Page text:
The court also heard the defendant had achieved a significant level of rehabilitation since her arrest. She’d completed a drug rehabilitation program and enrolled in a fashion design course at the University of Technology. She also arranged employment at a café in Annandale.

District Court Judge Andrew Colefax accepted the evidence of rehabilitation, but indicated that a custodial sentence was nevertheless warranted. The judge did, however, question Ms Lambert’s insistence that the drugs were for her personal use.

After an exchange with the defendant’s criminal lawyer regarding the most suitable sentencing option, his Honour ultimately handed down a 2 year prison sentence, which he then suspended under the provisions of section 12 of the Crimes (Sentencing Procedure) Act 1999 (the Sentencing Act).

This is commonly known as a ‘suspended sentence’, and is essentially a good behaviour bond which – if revoked – ordinarily leads to a full time custodial sentence.

Breaching her bond

Conditions of Ms Lambert’s section 12 good behaviour bond included that she appear before the court if called upon to do so (eg where she breaches the bond), to accept the supervision of the Probation and Parole service (now known as Community Corrections), to be of good behaviour (ie not commit any criminal offences for the duration of the bond) and to abstain from using illicit drugs.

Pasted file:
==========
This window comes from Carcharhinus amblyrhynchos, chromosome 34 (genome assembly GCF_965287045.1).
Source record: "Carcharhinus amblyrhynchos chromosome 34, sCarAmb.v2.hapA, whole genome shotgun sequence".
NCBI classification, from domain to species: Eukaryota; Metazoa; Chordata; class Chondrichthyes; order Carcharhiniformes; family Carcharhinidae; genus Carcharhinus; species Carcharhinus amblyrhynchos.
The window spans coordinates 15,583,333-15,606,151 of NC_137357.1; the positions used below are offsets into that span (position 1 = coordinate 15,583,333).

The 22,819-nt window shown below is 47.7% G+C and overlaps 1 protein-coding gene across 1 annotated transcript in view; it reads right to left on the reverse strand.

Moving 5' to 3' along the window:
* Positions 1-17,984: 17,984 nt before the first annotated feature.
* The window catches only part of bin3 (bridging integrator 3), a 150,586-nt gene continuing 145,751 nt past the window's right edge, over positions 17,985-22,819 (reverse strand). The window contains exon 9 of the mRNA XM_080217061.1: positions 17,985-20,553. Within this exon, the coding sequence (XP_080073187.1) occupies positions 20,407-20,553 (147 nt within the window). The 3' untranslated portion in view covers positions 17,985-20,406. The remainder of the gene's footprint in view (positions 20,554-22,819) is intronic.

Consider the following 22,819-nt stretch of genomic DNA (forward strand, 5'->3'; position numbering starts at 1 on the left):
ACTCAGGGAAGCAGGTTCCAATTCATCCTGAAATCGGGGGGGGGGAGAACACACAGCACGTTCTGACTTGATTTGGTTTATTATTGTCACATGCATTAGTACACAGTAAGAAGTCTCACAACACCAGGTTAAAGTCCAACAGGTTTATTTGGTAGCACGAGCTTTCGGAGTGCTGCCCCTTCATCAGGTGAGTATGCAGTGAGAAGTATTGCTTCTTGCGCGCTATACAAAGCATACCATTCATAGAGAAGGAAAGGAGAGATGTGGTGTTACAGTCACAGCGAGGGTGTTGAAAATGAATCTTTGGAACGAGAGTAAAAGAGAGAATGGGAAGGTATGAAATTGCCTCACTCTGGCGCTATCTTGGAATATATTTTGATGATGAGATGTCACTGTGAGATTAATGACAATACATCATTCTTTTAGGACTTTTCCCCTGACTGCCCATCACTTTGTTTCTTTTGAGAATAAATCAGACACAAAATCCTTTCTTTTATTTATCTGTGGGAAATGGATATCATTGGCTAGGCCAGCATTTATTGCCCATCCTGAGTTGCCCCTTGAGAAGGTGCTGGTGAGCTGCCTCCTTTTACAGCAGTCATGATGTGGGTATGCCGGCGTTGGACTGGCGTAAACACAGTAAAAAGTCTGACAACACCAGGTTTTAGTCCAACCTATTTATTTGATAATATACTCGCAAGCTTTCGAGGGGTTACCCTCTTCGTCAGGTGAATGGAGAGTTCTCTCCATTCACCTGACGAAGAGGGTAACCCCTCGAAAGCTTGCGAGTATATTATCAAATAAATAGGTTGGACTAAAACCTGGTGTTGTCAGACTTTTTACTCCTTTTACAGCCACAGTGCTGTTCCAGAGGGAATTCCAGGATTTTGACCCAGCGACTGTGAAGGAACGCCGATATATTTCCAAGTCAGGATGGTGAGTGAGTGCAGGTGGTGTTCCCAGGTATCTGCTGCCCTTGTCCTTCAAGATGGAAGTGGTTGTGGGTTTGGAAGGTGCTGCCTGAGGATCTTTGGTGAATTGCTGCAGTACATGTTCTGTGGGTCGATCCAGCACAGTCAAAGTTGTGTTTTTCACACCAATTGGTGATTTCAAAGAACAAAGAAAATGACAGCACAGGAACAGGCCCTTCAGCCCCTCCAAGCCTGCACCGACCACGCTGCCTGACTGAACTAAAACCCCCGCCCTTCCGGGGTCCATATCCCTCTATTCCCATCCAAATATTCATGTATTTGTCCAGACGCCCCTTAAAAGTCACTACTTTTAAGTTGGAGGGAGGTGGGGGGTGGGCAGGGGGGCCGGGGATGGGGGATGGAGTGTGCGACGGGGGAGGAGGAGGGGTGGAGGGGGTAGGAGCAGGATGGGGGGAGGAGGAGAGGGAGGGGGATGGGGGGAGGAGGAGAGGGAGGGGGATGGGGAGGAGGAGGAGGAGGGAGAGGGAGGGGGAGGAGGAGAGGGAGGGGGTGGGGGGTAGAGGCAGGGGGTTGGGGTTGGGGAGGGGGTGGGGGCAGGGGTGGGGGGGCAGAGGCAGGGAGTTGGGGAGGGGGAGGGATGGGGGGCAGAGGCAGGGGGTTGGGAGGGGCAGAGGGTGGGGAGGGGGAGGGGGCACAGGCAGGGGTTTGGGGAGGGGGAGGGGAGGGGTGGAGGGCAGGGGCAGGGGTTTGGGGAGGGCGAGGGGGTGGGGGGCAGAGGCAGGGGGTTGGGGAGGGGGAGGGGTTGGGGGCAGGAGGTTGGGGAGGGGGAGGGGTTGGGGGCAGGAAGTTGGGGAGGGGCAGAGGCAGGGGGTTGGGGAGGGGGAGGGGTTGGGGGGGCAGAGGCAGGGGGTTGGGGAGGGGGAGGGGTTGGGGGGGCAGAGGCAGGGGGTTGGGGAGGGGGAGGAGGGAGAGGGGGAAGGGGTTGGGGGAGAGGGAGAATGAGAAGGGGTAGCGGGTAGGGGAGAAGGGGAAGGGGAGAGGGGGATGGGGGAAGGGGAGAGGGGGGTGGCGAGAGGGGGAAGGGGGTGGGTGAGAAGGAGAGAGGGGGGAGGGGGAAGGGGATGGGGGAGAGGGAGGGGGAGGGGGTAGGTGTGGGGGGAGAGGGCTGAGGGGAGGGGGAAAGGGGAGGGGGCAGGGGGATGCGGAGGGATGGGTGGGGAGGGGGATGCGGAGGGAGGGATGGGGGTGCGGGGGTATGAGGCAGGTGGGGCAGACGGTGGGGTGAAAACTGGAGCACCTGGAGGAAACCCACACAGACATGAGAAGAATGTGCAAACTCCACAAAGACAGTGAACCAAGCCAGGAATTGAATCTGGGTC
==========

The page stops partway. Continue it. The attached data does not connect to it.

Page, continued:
Ms Lambert initially complied with all of these conditions. But after three months, she failed to maintain contact with the Probation and Parole service. And on 8 July 2013, she was arrested and charged with possession of a restricted substance, namely the prescription drug Xanax.

Due to these two bond breaches, she was called up before Judge Colefax on 29 November 2013. The judge adjourned the proceedings for three months, as he requested the preparation of a further pre-sentence report by the Probation and Parole Service.